See A. R. Ismail and V. M. Rooney, Microprocessor Hardware and Software Concepts (1987); I. L. Sayers, A. P. Robson, A. E. Adams, and G. E. Chester, Principles of Microprocessors (1991); M. Slater, A Guide to RISC Microprocessors (1992).
The important characteristics of a microprocessor are the widths of its internal and external address bus and data bus (and instruction), its clock rate and its instruction set. Processors are also often classified as either RISC or CISC.
The first commercial microprocessor was the Intel 4004 which appeared in 1971. This was the CPU member of a set of four LSI integrated circuits called the MCS-4, which was originally designed for use in a calculator but was marketed as "programmable controller for logic replacement". The 4004 is referred to as a 4-bit microprocessor since it processed only 4 bits of data at a time. This very short word size is due mainly to the limitations imposed by the maximum integrated circuit density then achievable.
As integrated circuit densities increased with the rapid development of integrated circuit manufacturing technology, the power and performance of the microprocessors also increased. This is reflected in the increase in the CPU word size to 4, 8, 16, and by mid-1980s, 32 bits. The smaller microprocessors have relatively simple instruction sets, e.g., no floating point instructions, but they are nevertheless suitable as controllers for a very wide range of applications such as car engines and microwave ovens.
The Intel 4004 was followed with, among others the 4040, 8008, 8080, 8086, 80186, 80286, 80386, 486 and Pentium. Other families include the Motorola 6800 and 680x0 families, National Semiconductor 16000 and National Semiconductor 32000, SPARC, ARM, MIPS, Zilog Z8000, PowerPC and the Inmos Transputer family.
The larger, more recent microprocessors families have gradually acquired most of the features of large computers. As the microprocessor industry has matured, several families of microprocessors have evolved into de facto industrial standards with multiple manufacturers and numerous "support" chips including RAM, ROM, I/O controllers etc.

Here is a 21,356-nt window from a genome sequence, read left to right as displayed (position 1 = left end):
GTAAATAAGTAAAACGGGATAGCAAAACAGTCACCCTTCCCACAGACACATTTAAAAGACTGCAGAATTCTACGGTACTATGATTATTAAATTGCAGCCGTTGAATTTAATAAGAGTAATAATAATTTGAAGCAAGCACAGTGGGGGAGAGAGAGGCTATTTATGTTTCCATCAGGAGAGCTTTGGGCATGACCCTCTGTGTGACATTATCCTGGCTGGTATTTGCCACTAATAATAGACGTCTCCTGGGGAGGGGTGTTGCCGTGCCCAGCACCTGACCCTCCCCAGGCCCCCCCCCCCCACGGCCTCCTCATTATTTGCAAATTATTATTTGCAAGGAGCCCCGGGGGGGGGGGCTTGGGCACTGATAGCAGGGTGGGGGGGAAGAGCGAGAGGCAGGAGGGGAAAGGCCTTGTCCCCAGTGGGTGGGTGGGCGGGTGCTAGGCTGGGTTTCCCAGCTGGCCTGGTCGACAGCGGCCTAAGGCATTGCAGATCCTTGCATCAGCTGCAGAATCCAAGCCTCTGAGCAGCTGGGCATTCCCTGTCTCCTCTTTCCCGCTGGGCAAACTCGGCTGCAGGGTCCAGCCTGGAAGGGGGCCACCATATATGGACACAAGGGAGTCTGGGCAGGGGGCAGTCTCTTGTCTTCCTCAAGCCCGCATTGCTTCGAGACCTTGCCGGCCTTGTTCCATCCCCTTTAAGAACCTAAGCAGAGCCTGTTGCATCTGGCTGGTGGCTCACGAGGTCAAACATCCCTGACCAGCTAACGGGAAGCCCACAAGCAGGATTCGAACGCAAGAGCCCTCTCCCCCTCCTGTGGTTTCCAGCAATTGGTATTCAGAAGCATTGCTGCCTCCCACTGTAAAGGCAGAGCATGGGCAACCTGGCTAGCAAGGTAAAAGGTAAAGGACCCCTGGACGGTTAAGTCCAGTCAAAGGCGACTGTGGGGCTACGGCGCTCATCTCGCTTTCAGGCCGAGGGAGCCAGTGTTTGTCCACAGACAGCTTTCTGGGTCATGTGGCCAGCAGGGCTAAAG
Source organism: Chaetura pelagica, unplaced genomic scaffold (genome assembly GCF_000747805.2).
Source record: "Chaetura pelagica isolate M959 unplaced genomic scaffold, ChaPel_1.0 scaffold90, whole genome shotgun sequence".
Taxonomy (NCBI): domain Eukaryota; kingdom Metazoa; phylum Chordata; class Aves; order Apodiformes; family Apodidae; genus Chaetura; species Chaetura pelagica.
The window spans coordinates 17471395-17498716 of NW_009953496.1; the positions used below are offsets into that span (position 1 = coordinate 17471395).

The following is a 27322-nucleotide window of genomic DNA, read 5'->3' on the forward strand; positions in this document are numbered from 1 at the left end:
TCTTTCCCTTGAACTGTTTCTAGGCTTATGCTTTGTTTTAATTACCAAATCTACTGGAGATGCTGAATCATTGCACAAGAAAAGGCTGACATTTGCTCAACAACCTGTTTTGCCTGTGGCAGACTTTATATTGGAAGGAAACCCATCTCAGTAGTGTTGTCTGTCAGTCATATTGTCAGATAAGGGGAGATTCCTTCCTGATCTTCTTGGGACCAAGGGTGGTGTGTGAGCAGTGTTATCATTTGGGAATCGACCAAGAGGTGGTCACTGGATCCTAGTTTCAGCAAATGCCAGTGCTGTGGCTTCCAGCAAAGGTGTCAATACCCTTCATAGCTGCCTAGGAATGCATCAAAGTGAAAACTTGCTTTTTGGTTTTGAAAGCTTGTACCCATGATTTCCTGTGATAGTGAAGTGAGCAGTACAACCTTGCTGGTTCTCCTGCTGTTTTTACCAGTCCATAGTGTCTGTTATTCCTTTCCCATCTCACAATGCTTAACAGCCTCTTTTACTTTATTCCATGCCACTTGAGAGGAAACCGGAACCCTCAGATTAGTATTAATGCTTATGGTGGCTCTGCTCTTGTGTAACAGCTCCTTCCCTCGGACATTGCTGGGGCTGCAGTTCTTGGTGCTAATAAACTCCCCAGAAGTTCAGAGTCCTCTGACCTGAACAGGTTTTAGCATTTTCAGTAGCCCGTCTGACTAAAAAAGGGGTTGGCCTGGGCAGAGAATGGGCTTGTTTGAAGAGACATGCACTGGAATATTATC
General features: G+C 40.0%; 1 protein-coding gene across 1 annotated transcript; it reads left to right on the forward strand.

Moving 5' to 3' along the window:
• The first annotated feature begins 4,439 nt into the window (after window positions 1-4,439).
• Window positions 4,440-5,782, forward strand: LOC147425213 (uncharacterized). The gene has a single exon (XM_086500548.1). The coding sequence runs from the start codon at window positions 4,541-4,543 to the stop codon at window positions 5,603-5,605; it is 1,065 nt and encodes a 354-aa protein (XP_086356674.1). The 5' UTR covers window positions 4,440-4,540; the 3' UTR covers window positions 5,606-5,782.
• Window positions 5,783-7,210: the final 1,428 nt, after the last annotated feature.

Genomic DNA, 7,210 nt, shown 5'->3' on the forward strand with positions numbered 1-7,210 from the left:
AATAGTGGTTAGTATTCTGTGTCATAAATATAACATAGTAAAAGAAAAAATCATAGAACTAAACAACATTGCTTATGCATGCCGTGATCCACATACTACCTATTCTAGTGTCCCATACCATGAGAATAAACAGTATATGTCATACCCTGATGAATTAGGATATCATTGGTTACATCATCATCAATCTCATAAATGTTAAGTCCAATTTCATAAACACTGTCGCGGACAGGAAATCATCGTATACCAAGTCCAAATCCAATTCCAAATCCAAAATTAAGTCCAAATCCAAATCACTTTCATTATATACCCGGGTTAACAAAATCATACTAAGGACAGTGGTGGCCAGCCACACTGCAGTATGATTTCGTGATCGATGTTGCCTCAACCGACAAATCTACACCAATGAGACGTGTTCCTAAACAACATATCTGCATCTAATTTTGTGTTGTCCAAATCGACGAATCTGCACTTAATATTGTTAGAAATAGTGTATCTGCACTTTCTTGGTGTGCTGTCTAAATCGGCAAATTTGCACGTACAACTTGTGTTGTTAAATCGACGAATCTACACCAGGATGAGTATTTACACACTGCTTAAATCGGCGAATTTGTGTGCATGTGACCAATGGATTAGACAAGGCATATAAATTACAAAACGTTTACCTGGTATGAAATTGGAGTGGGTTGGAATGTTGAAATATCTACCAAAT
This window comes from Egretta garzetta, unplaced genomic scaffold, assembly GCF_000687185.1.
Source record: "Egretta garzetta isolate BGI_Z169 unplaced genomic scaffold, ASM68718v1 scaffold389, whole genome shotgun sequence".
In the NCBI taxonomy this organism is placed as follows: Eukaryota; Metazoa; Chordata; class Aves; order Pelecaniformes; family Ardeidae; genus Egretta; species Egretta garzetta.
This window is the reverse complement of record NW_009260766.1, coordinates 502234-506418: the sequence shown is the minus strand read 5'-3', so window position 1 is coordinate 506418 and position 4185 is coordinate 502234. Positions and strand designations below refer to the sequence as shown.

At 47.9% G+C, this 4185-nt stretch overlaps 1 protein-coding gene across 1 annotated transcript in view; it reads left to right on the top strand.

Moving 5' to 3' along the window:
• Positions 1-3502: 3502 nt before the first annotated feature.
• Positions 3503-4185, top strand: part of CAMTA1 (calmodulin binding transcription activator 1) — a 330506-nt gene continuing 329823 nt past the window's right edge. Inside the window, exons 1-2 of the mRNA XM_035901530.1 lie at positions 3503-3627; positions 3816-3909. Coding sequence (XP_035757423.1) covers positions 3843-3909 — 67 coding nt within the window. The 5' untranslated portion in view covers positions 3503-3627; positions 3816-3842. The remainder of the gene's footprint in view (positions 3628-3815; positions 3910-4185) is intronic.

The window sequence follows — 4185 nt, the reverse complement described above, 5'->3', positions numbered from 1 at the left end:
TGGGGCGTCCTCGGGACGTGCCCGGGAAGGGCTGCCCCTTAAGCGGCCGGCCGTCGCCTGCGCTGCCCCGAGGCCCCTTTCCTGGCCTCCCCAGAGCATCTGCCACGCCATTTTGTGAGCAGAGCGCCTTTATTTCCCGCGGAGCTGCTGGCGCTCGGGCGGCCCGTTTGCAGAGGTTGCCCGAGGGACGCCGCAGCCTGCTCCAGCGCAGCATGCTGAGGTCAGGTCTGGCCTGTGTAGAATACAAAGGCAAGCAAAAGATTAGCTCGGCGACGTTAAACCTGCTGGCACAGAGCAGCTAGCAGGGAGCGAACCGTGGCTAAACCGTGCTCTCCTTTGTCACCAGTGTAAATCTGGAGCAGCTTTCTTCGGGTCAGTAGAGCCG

A single chip microprocessor may include other components such as memory (RAM, ROM, PROM), memory management, caches, floating-point unit, input/output ports and timers. Such devices are also known as microcontrollers.
The one-chip microcomputer is in many respects, a landmark development in computer technology because it reduces the computer to a small, inexpensive, and easily replaceable design component.
Microcomputers have given rise to a new class of general-purpose machines called personal computers. These are small low cost computers that are designed to sit on an ordinary office desk or to be portable and fuelled the computer boom of the late 1980s. The most widespread example is the also IBM PC, based on microprocessors from Intel Corporation. Apple Computers, Inc. have also produced a range of personal computers, as have several other companies.
See also killer micro, minicomputer, CPU Info Center.
microprocessorA central processing unit (CPU) contained within a single chip (integrated circuit). The term originated in the 1970s when processors were first miniaturized. Today, all CPUs are microprocessors, and server, desktop, laptop, smartphone and tablet microprocessors have more than one processing unit (see dual core and multicore).
The term is often abbreviated MPU for "microprocessor unit" or just MP, the latter also spelled with the Greek µ symbol for micro or the letter "u" as an alternate (µP or uP).
From 8-Bit to 64-Bit
The earliest microprocessors were created by Texas Instruments, Intel and Scotland-based Pico Electronics, but who was really first has been debated. First-generation 8-bit microprocessor families were Intel's 8080, Zilog's Z80, Motorola's 6800 and Rockwell's 6502.
Today, the 32-bit and 64-bit microprocessors found in workstations and servers are x86, POWER and SPARC, while ARM leads the mobile market. The chips used in toys, appliances, vehicles and myriad other products are 8-, 16- and 32-bit microcontrollers, which include the microprocessor (see microcontroller). All together billions of microprocessors are made and shipped each year. See chip, embedded system, process technology, 16-bit computing, 32-bit computing and 64-bit computing.
|The 386 Microprocessor|
|No technology is more incredible than the microprocessor. This older 386 chip contains a mere 275,000 transistors, and some slight detail can be seen. Contemporary chips at this magnification level show up only as a sea of gray. See chip. (Image courtesy of Intel Corporation.)|
|From 2K to Four Billion|
|This is a sampling of the number of transistors on a chip. It is not a comparison as many brands have similar transistor counts.|